This business of human rights seems, in part, to be a device for privileged people to escape the discomfort of being the beneficiaries of a hugely unequal society. By Vincent Browne.
It was heartening to witness some 2,000 people packed into the Grand Canal Theatre on 18 June to honour one of the world's iconic campaigners for human rights, Aung San Suu Kyi of Burma.
Political systems promising security and social justice have been replaced by piracy, 'austerity' and 'perpetual war'; an extremism dedicated to the overthrow of democracy. By John Pilger.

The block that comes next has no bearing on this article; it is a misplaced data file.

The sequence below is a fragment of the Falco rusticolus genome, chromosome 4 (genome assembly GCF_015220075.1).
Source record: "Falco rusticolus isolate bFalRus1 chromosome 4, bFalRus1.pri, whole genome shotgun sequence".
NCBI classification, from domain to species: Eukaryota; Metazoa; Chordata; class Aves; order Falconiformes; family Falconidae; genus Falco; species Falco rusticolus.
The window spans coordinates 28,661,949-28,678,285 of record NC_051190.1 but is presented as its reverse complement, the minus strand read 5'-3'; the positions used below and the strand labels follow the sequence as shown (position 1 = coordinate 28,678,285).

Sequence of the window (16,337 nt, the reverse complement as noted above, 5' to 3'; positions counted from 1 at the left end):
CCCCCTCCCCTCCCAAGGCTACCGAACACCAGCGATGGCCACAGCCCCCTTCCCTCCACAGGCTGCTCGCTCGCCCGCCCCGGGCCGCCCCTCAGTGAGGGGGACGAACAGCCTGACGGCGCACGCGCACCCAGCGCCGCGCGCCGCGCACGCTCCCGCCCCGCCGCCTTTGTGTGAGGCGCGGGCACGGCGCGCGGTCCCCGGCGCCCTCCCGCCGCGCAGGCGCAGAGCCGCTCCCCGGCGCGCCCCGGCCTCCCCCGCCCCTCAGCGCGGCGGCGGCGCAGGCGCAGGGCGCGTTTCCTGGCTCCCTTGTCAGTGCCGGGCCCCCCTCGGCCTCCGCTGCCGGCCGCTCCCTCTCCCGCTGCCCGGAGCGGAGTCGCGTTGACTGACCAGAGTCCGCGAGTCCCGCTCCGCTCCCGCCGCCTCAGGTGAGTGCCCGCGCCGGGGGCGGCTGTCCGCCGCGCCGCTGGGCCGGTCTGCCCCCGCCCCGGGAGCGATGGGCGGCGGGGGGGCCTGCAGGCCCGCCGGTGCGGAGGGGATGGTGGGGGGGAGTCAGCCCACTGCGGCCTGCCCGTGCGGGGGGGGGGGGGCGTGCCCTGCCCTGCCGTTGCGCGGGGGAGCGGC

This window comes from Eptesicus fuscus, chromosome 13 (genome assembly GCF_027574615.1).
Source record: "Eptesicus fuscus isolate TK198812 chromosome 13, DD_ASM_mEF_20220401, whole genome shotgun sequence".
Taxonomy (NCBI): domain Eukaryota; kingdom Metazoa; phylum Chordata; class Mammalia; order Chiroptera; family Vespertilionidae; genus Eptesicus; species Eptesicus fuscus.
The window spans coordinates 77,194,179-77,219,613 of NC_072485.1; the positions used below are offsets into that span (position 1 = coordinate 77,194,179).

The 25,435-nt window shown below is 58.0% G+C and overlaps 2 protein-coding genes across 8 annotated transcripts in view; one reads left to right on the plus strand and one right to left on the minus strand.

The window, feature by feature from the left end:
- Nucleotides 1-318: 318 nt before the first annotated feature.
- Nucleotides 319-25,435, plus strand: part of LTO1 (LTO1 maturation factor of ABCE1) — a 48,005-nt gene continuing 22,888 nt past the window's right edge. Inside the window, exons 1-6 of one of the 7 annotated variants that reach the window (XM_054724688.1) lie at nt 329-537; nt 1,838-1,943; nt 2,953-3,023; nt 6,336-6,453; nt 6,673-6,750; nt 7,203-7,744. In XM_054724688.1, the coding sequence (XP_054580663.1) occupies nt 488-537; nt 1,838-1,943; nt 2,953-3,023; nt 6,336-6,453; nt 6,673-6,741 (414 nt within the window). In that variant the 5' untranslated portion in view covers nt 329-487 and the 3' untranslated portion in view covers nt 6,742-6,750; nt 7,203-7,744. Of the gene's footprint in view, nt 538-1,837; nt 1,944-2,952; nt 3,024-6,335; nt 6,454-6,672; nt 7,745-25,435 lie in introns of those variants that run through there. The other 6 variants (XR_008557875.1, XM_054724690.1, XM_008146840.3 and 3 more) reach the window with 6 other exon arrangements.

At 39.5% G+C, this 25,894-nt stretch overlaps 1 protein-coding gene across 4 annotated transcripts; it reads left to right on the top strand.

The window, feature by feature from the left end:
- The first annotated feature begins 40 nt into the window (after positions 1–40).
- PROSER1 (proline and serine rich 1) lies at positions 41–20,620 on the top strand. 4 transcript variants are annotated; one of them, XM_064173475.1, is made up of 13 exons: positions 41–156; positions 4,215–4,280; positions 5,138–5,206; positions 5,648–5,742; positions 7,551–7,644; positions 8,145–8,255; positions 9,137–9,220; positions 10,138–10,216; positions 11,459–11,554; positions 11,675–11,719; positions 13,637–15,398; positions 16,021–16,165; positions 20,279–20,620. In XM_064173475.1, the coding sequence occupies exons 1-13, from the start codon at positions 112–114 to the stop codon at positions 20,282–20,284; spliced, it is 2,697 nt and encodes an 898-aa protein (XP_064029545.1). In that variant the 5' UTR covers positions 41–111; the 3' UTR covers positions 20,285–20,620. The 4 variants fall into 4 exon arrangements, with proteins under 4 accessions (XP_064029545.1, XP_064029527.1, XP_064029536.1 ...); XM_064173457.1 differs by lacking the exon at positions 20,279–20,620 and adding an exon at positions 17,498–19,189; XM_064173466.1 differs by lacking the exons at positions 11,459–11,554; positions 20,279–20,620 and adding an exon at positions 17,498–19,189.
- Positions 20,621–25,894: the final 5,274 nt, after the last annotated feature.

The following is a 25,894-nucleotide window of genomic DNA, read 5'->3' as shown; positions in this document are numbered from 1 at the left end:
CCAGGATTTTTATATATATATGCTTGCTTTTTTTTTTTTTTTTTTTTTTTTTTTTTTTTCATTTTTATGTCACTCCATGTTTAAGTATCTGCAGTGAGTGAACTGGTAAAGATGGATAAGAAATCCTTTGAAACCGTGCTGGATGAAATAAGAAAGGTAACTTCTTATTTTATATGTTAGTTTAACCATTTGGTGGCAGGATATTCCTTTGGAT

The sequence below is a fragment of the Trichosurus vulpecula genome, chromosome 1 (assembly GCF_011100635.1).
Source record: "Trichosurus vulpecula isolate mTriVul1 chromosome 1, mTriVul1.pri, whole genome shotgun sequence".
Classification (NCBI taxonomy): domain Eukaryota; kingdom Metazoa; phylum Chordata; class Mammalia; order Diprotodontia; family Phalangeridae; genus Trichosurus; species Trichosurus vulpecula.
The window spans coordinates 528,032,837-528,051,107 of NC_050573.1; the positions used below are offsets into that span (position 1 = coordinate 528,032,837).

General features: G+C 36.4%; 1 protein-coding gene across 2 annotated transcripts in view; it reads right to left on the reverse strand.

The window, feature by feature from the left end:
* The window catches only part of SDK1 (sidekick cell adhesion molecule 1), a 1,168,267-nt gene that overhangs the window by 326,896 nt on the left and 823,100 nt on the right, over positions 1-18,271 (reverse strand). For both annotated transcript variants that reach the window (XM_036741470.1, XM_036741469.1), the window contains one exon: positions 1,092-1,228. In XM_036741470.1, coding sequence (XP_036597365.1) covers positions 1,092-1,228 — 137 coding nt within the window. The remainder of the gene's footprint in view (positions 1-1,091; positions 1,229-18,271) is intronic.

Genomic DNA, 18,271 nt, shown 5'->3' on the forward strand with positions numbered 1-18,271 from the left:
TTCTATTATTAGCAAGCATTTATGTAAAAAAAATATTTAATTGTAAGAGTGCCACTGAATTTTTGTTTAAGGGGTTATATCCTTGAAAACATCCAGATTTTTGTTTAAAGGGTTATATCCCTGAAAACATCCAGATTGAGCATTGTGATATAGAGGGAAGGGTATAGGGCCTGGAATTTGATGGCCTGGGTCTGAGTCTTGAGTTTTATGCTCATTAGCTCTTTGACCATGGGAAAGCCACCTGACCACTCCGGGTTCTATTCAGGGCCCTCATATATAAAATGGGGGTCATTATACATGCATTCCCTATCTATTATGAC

Arriving in a village in southern Vietnam, I caught sight of two children who bore witness to the longest war of the 20thcentury. Their terrible deformities were familiar. All along the Mekong river, where the forests were petrified and silent, small human mutations lived as best they could.
The idea of democracy was to make the people sovereign but its modern trajectory has been to make people subjects again. By Vincent Browne.
A former “best friend” described him as “false, vain as Satan, ungrateful, cruel, hypocritical and wicked”. He arranged for his five children to be given over to a foundling hospital immediately after their birth. He was vain, truculent, obsessive and solitary.